Books possess the magic to tell the truth, or, let’s say, dismantle lies, place a mirror in front of society, and reveal all its layers. And this one, Gay Bar, is exactly one of those brilliant books which is the reason why it is in my Top Two.

It is the story of gay spaces, gay bars throughout the decades, from the 70’s over to the 80’s, to the 90’s and the 2000’s. Sometimes the narrative goes even deeper into time periods long gone by, exploring the worlds of lost gay history, underlining the facts, supported by history, that gays, the LGBTQ+ society has not only always been there, but been a vital part for culture, art and society to thrive.

I believe this is a must-read for all gays because it so clearly describes what gay life is and can be about. It shows and reveals the good and the (I don’t want to say bad) more difficult aspects. Above all, it is a book that does not hold back. It does not romanticise or go into stereotypes. It explores the spaces where gay stereotypes and tropes might have originated from (many of those were created in gay bars and ballrooms) but especially, it shows the face of a fabulous gay world in all its colours and all its shadows. It is a wonderful voice in queer life.

1: A Marvellous Light by Freya Marske

It comes as no surprise that my number one book of 2022 is a gay fantasy novel. It was actually also the first novel I read in 2022, in the dark days of January. But this is the power of literature, the power of stories, because this novel lit up the dark days of this winter month. It truly was a marvellous light.

The genre is not young adult but new adult, meaning that the main characters are in their twenties. The first thing (and throughout the novel) that struck me as absolutely delightful was the worldbuilding of the fantasy world, which is very much rooted in English folklore, similar to Puck of Pook’s Hill by Rudyard Kipling. It is familiar but original, and a refreshing change from most urban fantasy.

Above all, it is the sexiest, juiciest, most exciting, and most seductive plot you will come across. At the same time, the characters are very authentic and three-dimensional, really taking you into the story, and with every page, the stakes get higher. It’s pretty much a story for grown up Harry Potter fans who are now in need of something more complex, something more fun, simply, something more fantastic.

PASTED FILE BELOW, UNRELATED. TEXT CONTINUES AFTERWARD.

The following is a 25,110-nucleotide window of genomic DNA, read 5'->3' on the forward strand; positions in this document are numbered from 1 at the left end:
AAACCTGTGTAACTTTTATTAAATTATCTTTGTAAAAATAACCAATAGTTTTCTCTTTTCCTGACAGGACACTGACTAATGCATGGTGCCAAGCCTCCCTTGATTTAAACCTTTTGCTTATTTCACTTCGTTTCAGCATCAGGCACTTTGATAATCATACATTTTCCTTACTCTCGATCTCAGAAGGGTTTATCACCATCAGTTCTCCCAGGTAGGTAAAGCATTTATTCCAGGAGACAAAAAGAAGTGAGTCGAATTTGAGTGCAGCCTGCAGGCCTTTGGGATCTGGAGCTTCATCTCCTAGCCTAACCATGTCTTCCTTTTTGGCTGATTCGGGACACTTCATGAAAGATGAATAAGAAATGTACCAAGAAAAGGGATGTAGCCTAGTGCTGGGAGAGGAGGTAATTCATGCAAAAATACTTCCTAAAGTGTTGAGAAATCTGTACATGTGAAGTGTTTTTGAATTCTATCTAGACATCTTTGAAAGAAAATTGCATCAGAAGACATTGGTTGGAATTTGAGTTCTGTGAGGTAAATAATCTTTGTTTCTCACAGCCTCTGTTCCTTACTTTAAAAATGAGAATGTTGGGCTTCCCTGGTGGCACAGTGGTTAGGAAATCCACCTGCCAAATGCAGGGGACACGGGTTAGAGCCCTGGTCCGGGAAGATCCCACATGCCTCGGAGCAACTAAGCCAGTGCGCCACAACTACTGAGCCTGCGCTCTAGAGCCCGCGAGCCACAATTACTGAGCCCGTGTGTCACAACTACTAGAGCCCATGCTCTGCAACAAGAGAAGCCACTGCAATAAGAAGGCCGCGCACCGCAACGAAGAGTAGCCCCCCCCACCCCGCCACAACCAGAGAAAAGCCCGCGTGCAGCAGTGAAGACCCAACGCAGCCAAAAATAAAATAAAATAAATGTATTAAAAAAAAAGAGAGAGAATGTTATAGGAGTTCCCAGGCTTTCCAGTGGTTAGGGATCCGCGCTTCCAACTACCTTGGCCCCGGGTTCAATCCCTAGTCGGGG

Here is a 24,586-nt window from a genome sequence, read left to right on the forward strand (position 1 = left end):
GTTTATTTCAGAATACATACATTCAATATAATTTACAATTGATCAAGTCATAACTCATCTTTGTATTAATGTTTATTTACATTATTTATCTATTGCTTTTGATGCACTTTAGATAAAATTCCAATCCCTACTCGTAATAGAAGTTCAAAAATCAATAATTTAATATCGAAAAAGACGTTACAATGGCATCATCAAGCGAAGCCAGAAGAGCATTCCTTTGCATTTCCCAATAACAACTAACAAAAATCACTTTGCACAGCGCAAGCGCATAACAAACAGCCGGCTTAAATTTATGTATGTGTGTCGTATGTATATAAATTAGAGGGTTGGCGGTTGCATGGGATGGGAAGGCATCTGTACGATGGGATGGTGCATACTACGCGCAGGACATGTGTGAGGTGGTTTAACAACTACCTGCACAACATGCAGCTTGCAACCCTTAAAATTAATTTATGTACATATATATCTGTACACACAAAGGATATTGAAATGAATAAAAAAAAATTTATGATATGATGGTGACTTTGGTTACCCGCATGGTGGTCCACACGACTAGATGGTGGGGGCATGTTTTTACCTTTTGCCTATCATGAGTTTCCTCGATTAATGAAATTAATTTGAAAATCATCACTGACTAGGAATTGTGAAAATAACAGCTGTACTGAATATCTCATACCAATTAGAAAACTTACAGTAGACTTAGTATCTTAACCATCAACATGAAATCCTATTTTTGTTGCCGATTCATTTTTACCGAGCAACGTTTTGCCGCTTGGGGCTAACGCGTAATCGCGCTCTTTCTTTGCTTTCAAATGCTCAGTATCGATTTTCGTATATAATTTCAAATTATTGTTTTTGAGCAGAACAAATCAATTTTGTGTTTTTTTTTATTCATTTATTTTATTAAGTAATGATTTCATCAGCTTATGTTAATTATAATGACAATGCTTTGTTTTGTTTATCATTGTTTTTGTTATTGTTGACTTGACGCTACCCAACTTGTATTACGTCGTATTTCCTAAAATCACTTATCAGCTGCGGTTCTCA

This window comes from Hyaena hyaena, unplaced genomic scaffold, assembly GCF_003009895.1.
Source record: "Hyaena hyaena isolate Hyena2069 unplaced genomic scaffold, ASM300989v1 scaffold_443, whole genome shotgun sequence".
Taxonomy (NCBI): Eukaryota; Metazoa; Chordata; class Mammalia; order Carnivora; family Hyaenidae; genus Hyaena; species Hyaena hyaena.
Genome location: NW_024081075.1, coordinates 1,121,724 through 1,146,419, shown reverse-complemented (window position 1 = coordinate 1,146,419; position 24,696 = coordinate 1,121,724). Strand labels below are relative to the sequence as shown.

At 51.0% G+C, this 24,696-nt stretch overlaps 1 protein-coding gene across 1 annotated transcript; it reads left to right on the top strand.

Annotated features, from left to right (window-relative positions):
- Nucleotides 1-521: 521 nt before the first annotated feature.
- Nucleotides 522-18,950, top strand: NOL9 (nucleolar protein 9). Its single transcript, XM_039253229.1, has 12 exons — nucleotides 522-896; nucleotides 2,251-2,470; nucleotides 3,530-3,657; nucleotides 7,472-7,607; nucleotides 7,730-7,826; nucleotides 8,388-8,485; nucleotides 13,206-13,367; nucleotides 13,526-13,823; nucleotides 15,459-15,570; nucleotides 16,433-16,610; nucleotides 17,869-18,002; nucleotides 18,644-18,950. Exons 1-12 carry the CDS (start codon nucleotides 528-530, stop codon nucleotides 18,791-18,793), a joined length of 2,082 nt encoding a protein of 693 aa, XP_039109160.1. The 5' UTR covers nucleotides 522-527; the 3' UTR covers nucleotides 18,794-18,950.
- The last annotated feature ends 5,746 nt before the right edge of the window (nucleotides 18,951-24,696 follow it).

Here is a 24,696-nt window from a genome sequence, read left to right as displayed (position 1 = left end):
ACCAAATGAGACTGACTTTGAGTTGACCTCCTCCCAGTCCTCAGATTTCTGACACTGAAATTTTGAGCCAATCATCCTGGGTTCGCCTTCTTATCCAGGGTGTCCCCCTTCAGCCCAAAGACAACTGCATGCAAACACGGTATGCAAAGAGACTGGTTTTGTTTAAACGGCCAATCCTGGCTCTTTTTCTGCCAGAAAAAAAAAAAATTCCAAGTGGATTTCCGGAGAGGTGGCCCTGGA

It sits right up there next to The Binding by Bridget Collins and The Song of Achilles by Madeleine Miller, and where it might lack the beautiful prose of Miller and the incredible storytelling of Collins, it grabs you with the authenticity of the characters, and it especially entices with the realistic portrayal of gay feelings and gay sex that is rarely seen in commercial fantasy literature.

I hope you enjoyed my 22 books of 2022. It really was a good year of reading for me, and I hope that there are some books on my list that you will enjoy as well.

Something else I would also like to recommend when choosing books to read is focusing on a variety of voices, especially voices that might not have it easy or a broad representation in commercial literature and in the arts in general.

It is on the one hand about supporting minorities which is always a good thing to do but it especially shows and reveals worlds and perspectives to you that might have been closed doors otherwise.

So, keep in mind to have a choice of fabulous, colourful, and diverse voices on your shelf. I wish you all a very happy and very magical 2023, and don’t forget to read a good book!